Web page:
116 3rd St SE
Cedar Rapids, Iowa 52401
CEDAR RAPIDS — Christine Bagley told her son’s killer Friday that he set out Dec. 14, 2018, to hunt down her son and kill him.
In her victim impact statement, she asked Drew Wagner, during his sentencing, “What were you thinking?” as he held down her son — Chris Bagley, 31, of Walker — while Drew Blahnik stabbed him to death.
“A little drug money for someone’s life?” the mother said. “Not only did you kill our son but you made us go through 76 days of hell not knowing what happened to Christopher and where he was. That was pure torture. It only took you 12 minutes to arrive at (Paul Hoff’s) trailer, hold my son down, murder him and leave.”
Bagley also asked Wagner to tell her the truth about who buried her son on his property. “I think you owe us that,” she said.
Wagner, 36, of Cedar Rapids, originally charged with first-degree murder, pleaded last year to amended charges of voluntary manslaughter, assault while participating in a felony, conspiracy to commit a forcible felony, abuse of a corpse and obstruction of prosecution.
The plea agreement required Wagner to cooperate with investigators and prosecutors and testify against Blahnik, which he did last month.
Blahnik was convicted of second-degree murder, abuse of a corpse and obstruction of prosecution. According to testimony, he stabbed Bagley 13 times — most of the wounds in the neck and torso were capable of killing him.
Wagner, during testimony at Blahnik’s trial, admitted that he went with Blahnik, 34, to Paul Hoff’s mobile home with the intent to assault Bagley for their drug dealer, Andrew Shaw, who hasn’t been charged in this case.
Bagley had robbed Shaw of money and drugs. Later, Wagner admitted that Blahnik and Shaw had talked about Blahnik killing Bagley.
Wagner admitted he was holding down Bagley while Blahnik stabbed him multiple times. He said a gun, which he said belonged to Bagley, fell to the floor during the fight but was never a threat to either he or Blahnik.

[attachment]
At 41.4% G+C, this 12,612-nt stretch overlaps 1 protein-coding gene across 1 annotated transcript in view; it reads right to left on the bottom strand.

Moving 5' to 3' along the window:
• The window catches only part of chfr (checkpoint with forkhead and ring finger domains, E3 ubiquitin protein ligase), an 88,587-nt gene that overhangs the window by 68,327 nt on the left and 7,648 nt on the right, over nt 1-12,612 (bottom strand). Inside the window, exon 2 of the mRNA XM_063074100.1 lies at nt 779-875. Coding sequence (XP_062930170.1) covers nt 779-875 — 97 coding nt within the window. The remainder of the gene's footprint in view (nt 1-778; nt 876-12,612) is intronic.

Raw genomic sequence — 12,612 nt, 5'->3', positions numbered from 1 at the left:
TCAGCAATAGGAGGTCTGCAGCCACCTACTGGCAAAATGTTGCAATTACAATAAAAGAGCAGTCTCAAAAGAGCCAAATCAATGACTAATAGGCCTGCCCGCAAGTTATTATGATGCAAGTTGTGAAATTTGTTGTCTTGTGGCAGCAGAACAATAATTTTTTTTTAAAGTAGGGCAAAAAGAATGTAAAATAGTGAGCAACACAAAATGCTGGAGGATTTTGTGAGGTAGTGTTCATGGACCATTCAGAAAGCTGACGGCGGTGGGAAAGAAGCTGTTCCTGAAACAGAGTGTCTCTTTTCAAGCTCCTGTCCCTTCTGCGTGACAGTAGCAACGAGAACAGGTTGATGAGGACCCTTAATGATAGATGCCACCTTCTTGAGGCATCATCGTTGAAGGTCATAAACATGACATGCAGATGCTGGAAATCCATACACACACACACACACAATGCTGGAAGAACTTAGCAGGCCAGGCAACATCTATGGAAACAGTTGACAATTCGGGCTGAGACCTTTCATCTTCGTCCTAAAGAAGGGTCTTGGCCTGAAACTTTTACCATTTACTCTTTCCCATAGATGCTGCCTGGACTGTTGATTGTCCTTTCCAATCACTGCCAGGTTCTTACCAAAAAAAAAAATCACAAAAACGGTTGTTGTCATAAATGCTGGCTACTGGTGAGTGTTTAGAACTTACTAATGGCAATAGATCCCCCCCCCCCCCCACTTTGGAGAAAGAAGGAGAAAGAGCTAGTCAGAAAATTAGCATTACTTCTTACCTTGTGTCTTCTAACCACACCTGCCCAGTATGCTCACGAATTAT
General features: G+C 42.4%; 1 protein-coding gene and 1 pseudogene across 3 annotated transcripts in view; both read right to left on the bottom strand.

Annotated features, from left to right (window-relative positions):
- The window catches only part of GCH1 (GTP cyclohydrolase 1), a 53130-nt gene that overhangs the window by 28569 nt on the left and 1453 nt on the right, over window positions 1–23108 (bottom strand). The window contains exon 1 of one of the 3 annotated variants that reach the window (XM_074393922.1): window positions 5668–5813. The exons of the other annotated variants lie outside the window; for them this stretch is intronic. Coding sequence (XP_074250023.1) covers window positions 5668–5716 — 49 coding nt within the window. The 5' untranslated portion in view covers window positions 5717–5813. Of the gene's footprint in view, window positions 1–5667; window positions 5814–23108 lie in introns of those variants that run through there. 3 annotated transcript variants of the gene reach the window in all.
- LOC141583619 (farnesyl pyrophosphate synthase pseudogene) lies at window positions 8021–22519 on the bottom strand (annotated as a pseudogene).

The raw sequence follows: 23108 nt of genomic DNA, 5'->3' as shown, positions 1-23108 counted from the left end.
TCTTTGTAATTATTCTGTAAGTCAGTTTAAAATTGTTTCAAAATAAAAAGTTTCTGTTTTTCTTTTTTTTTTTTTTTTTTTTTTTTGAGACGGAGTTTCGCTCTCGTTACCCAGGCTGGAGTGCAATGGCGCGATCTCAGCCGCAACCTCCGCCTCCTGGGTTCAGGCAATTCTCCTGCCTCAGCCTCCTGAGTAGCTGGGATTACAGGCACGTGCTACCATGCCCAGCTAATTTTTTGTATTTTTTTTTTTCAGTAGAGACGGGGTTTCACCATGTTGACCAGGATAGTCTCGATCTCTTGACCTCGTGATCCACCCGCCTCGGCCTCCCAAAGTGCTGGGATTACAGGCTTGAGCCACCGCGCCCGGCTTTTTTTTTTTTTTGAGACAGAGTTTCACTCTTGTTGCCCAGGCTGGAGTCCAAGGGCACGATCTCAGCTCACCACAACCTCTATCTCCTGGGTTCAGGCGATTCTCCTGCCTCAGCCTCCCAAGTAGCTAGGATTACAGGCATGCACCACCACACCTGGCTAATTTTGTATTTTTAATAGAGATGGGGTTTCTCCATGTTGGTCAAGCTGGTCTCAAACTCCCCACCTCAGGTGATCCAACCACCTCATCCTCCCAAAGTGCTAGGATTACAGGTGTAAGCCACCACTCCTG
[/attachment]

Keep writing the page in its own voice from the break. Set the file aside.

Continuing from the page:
Wagner, during his plea, also admitted to helping move the body to his residence and burying the body on the property.
During Friday’s sentencing, Wagner said this “is a day of healing for Chris’ family.”
He turned to Bagley’s parents, Stewart and Christine Bagley, and apologized to them and “all the families affected by Chris’ death.”
Wagner, tearing up, said he also was sorry to put his daughter through this. He would never forgive himself for being there that night and not coming forward with the truth. He said he understands an apology “won’t be good enough.”
Linn County Attorney Jerry Vander Sanden asked 6th Judicial District Judge Christopher Bruns to sentence Wagner to 47 years in prison for all charges, which Bruns did.
The judge sentenced Wagner to 37 years for the charges involving Bagley’s death. He then ran two five-year sentences — on the possession of opioids and a drug tax violation — concurrently for a total 47 years in prison.
Wagner also will have to pay $150,000 to Bagley's family, along with another $19,500 to the crime victim’s assistance program.
Bruns suspended the court fines against Wagner because of the restitution obligations.
Chris Bagley’s widow, Courtney Bagley, said in her statement she hopes Wagner will someday realize what he did to her and her children. It makes her angry, she said, they have to “talk to an urn” now.
She told Wagner he has shown “zero remorse” toward the Bagley family. Her son, who is the “spitting image of his father,” now has panic attacks. He is scared someone will come to their house and hurt his mother.
Her daughter, who was 3 when her father went missing, cries when they talk about their memories of her father. She was screaming and crying for him during those days he was missing — “while he was buried in your yard.”
“You are a monster to me,” Courtney Bagley said.
Bagley’s sister, Lori Ruiz, in her statement, said she was devastated over the loss of her brother and angry that “two so-called men” murdered him and then went on “living their lives like it was no big deal.”
Ruiz said she sat and listened to Wagner tell his story during the trial and watched him “push out tears” for the family.
“I must say he is a better actor than his accomplice,” Ruiz noted.
She said she is as sad and heartbroken as she is angry. Her brother, she said, was one of the most loving people. His kids “were his world,” and he will miss their birthdays, holidays and every other life event.
“He was always the fun uncle (to her kids), messing around with them and playing,” she said. “I miss him stopping by my house or randomly calling me. He always made sure his big sister was doing OK and, if not, he was there
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